Sandy Gross: [00:48:22] But there's reasons to do that for sure. And a little bit of like a converse high tops sneakers, still going to give you a great range of motion and give you get a little bit of support.


Jase Kraft: [00:48:32] Yeah, yeah. I like the idea of maybe during your warm ups or when you can control the situation, have a little bit more freedom with the ankle.


Jase Kraft: [00:48:42] But when stakes are high and you can't control the other team, you don't know if you're going to where you're going to land, that kind of stuff, have more protection.


Jase Kraft: [00:48:51] I like that philosophy.


Jase Kraft: [00:48:53] So I want to get into the use of therapy balls because I know we touched on that a little bit in the beginning.


Jase Kraft: [00:49:03] And there's I think it's pretty common for especially colleges to have things like foam rollers, lacrosse balls or those kinds of stuff.


Jase Kraft: [00:49:14] But I don't think that we do the best job of educating people on how to use them. It's kind of like foam roll for ten minutes and like how you walk us through.


Jase Kraft: [00:49:30] How maybe we should think about using a therapy ball and what's its of purpose or if there's some common usage. You want to walk us through and go through that?


Sandy Gross: [00:49:43] Well, I started with a foam roll years ago given to me by a physical therapist. And then I started using two lacrosse balls taped together from across the coach I had many years ago. And if some of you listening to Kelly Starret is if you have a lacrosse ball in your gym bag, you know who Kelly Threat is. He sort of made that famous. He's a physical therapist. Strength and conditioning coach and creator of the red state. Used to be the mobility wide, who is a great resource for learning how to do your own mobilizations. I've sort of graduated from those tools and found a company called TuneUp Fitness that makes rubber therapy balls really inexpensive. They are affordable, they are portable, they are grippy and rubber and pliable. And they more like they more mimic the hand of a misuse. Whereas the lacrosse ball is hard and firm and slick, the rubber will, when rolled on your forearm, for example, will create a local stretch or shear or a separation between the skin and fashions and super superficial fashions, deeper Flash's muscle tissues to the bone and back and everything in between.


Sandy Gross: [00:50:59] So again, it's more like this hand. It gets more local movement and local stretch going where the tennis ball is fuzzy and slippery, a lacrosse ball is slick and a foam roll is usually done on top of clothing. And also it doesn't get that shear. So it's a great tool. These are these tools are priced anywhere from 13 to 15 dollars a pair for these balls and upwards of 230 between the 15 and 30 dollar range. Totally worth your investment. TuneUp fitness dotcom is they the manufacturer and also a wonderful resource of blogs and videos and trains. Teachers like me all over the world to learn how to use these tools. And these tools can help with self myofascial release or massage, joint mobilization and what we call embodiment or how to create a deeper sense of perception or proprioception. How to basically live better in your body through touch, through empowerment of learning, how to take care of your own aches and pains with these tools. So it's a combination of one two punch of the superior products with the educational component that our company offers.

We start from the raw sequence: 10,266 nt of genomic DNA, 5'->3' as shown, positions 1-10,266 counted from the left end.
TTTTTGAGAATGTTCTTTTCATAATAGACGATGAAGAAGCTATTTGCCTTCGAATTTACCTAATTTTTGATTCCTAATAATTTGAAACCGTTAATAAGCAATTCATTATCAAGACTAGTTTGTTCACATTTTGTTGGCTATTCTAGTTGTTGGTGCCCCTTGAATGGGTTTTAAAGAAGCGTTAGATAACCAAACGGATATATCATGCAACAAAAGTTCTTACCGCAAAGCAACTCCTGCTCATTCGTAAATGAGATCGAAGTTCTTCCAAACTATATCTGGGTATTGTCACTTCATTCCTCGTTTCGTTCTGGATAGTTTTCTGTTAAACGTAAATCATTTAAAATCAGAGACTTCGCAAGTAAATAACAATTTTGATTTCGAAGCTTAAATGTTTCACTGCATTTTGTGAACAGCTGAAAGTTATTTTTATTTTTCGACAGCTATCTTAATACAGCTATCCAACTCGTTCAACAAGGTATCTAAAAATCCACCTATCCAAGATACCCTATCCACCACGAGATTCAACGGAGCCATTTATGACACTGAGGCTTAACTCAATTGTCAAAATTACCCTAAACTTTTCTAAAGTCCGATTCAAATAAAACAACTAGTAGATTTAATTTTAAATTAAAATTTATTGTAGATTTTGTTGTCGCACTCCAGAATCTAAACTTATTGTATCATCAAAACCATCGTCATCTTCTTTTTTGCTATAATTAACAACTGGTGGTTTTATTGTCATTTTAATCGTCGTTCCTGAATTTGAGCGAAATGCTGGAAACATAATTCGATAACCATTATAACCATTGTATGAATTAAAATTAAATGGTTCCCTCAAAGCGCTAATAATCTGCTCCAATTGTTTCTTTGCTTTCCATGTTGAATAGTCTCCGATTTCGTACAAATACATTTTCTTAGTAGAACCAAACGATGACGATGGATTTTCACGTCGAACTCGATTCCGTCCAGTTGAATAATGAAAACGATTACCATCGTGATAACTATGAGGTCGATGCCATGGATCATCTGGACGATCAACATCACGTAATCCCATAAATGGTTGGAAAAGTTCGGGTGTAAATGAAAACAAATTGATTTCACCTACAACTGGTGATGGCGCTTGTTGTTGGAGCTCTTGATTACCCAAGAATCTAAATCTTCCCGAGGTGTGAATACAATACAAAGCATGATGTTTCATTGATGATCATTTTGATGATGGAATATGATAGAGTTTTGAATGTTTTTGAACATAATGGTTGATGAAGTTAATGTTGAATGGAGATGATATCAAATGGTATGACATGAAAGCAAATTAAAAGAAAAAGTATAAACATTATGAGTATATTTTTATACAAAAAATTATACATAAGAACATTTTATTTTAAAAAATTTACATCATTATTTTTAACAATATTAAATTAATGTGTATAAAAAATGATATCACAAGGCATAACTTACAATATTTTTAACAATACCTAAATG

Jase Kraft: [00:52:16] Awesome. So we are mimicking kind of that massage from a massage or MITSUSE. And the SPEN documented well, well known kind of the benefits of that, but what are some movements? I mean, obviously or not most people listening haven't gone to massage therapy, school or anything like that. So is it as simple as kind of rubbing it where it hurts or holding it on on where you feel pain or what's kind of your system there?


Sandy Gross: [00:52:57] Well, and compared to a foam roll, again, think of a foam roll as a butter knife. I think of the four different kinds of tuneup fitness therapy bottles. The brand is actually called role model therapy Bolz. They're kind of like having a chef set of knives, like if you go in your kitchen, you're not going to use a butter knife to cut a tomato, right? Nothing would happen. You need a serrated knife for that or you're going to use a you're going to use a paring knife to trim the stem out of an apple or they're going to use a bread knife to cut through a fresh loaf of our different knives for different reasons. So this using learning how to use different tools properly on your own body will make you more of a gourmet chef for how to treat your own aches and pains. And these days, you know. We need to know more to do better for ourselves, because it's with covid just simply calling up the doctor because you have an acre of pain or a sniffle or all being a little more conscious of trying to do things on our own now. So time is even more even more important than ever to learn how to take pain and dysfunction into your own hands to manage. It's very empowering. I've probably saved multiple trips down the medical path because I've circumvented a tweak in a body part because I've known where and how to use the therapy balance as part of my movement prep or recovery to get my joints ready for greater work. Yeah, and it's possible for you to do the same, you know.